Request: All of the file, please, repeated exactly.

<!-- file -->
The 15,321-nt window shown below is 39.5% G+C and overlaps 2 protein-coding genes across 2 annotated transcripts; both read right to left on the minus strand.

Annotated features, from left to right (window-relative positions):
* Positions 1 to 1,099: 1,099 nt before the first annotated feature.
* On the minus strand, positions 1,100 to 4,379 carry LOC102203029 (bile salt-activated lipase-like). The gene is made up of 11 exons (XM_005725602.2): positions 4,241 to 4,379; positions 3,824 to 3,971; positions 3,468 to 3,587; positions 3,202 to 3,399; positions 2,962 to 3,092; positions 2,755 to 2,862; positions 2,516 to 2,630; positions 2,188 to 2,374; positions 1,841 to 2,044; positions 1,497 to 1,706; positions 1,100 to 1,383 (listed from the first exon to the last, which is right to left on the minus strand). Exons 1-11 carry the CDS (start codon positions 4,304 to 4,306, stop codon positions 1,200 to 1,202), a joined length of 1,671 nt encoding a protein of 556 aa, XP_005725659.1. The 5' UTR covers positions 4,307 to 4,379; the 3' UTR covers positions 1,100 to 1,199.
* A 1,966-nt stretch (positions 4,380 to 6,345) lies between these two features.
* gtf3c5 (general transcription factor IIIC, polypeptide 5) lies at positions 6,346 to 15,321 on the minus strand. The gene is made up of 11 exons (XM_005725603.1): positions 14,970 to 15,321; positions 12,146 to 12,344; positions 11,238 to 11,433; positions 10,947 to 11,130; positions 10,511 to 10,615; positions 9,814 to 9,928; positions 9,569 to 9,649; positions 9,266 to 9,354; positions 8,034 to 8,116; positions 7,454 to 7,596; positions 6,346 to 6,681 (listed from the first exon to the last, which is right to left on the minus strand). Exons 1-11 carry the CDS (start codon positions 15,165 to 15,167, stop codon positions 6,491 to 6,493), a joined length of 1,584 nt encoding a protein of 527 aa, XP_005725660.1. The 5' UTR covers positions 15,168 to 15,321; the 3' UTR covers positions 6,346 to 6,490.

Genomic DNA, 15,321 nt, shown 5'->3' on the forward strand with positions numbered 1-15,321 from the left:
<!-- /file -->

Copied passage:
The 15,321-nt window shown below is 39.5% G+C and overlaps 2 protein-coding genes across 2 annotated transcripts; both read right to left on the minus strand.

Annotated features, from left to right (window-relative positions):
* Positions 1 to 1,099: 1,099 nt before the first annotated feature.
* On the minus strand, positions 1,100 to 4,379 carry LOC102203029 (bile salt-activated lipase-like). The gene is made up of 11 exons (XM_005725602.2): positions 4,241 to 4,379; positions 3,824 to 3,971; positions 3,468 to 3,587; positions 3,202 to 3,399; positions 2,962 to 3,092; positions 2,755 to 2,862; positions 2,516 to 2,630; positions 2,188 to 2,374; positions 1,841 to 2,044; positions 1,497 to 1,706; positions 1,100 to 1,383 (listed from the first exon to the last, which is right to left on the minus strand). Exons 1-11 carry the CDS (start codon positions 4,304 to 4,306, stop codon positions 1,200 to 1,202), a joined length of 1,671 nt encoding a protein of 556 aa, XP_005725659.1. The 5' UTR covers positions 4,307 to 4,379; the 3' UTR covers positions 1,100 to 1,199.
* A 1,966-nt stretch (positions 4,380 to 6,345) lies between these two features.
* gtf3c5 (general transcription factor IIIC, polypeptide 5) lies at positions 6,346 to 15,321 on the minus strand. The gene is made up of 11 exons (XM_005725603.1): positions 14,970 to 15,321; positions 12,146 to 12,344; positions 11,238 to 11,433; positions 10,947 to 11,130; positions 10,511 to 10,615; positions 9,814 to 9,928; positions 9,569 to 9,649; positions 9,266 to 9,354; positions 8,034 to 8,116; positions 7,454 to 7,596; positions 6,346 to 6,681 (listed from the first exon to the last, which is right to left on the minus strand). Exons 1-11 carry the CDS (start codon positions 15,165 to 15,167, stop codon positions 6,491 to 6,493), a joined length of 1,584 nt encoding a protein of 527 aa, XP_005725660.1. The 5' UTR covers positions 15,168 to 15,321; the 3' UTR covers positions 6,346 to 6,490.

Genomic DNA, 15,321 nt, shown 5'->3' on the forward strand with positions numbered 1-15,321 from the left: